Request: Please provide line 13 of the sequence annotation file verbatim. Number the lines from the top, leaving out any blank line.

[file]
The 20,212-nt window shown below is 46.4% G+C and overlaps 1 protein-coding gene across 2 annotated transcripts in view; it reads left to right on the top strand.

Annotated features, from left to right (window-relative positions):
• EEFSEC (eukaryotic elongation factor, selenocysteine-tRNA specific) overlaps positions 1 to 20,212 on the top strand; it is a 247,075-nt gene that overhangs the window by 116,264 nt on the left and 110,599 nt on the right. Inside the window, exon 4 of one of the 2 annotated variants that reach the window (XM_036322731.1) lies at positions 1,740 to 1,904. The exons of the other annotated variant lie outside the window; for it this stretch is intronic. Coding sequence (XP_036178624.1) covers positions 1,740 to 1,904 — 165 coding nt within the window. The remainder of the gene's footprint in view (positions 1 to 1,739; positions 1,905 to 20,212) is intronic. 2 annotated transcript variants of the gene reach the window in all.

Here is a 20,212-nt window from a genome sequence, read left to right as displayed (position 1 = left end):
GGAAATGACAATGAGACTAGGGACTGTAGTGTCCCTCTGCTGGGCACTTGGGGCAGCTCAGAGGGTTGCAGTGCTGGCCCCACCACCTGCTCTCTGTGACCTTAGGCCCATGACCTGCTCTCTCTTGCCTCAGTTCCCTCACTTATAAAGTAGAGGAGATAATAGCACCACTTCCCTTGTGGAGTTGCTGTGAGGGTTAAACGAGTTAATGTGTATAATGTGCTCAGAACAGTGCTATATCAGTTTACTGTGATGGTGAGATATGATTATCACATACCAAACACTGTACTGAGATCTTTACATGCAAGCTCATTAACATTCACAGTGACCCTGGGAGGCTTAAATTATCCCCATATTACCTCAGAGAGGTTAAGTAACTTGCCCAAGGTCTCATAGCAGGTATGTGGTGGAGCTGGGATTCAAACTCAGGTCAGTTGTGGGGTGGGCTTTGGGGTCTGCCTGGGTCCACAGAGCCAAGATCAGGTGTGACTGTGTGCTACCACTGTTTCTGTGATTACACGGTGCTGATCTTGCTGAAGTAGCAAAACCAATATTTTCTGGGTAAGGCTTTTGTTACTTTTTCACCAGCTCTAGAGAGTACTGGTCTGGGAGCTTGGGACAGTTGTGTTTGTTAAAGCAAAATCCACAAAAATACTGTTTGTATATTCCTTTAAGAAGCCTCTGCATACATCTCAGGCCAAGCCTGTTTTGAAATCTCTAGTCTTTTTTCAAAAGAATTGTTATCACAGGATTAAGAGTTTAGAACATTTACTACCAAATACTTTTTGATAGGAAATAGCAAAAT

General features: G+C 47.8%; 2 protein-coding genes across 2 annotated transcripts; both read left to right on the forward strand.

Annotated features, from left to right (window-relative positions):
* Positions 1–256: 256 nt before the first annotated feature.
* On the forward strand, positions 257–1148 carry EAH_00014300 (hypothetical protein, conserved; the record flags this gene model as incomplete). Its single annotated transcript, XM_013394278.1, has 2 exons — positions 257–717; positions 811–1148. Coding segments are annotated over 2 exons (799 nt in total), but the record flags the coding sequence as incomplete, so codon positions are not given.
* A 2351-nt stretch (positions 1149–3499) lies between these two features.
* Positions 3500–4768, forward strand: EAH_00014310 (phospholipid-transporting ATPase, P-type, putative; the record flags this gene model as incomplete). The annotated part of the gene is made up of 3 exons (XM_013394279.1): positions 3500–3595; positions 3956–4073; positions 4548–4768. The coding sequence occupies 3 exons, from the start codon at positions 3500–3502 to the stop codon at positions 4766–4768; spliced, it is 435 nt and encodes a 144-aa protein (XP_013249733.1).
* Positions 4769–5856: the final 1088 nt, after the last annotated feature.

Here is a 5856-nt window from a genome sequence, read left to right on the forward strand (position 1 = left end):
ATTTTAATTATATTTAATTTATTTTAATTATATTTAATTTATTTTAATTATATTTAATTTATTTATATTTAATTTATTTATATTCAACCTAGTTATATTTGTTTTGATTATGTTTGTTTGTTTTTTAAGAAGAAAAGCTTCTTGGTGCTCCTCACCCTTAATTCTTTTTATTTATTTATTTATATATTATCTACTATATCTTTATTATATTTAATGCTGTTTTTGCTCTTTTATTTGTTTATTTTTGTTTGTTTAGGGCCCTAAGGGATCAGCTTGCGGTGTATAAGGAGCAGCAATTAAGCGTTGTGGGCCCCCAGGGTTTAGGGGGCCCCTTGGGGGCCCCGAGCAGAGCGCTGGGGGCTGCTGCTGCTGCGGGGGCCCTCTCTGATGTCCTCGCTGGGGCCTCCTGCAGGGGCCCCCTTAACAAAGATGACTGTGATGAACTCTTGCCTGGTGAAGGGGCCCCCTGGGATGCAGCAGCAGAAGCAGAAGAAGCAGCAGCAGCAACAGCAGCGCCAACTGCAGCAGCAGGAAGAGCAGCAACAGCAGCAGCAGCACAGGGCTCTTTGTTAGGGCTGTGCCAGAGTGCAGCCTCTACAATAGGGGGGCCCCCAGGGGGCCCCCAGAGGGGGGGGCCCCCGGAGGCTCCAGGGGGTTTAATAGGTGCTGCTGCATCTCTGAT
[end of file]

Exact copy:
Here is a 5856-nt window from a genome sequence, read left to right on the forward strand (position 1 = left end):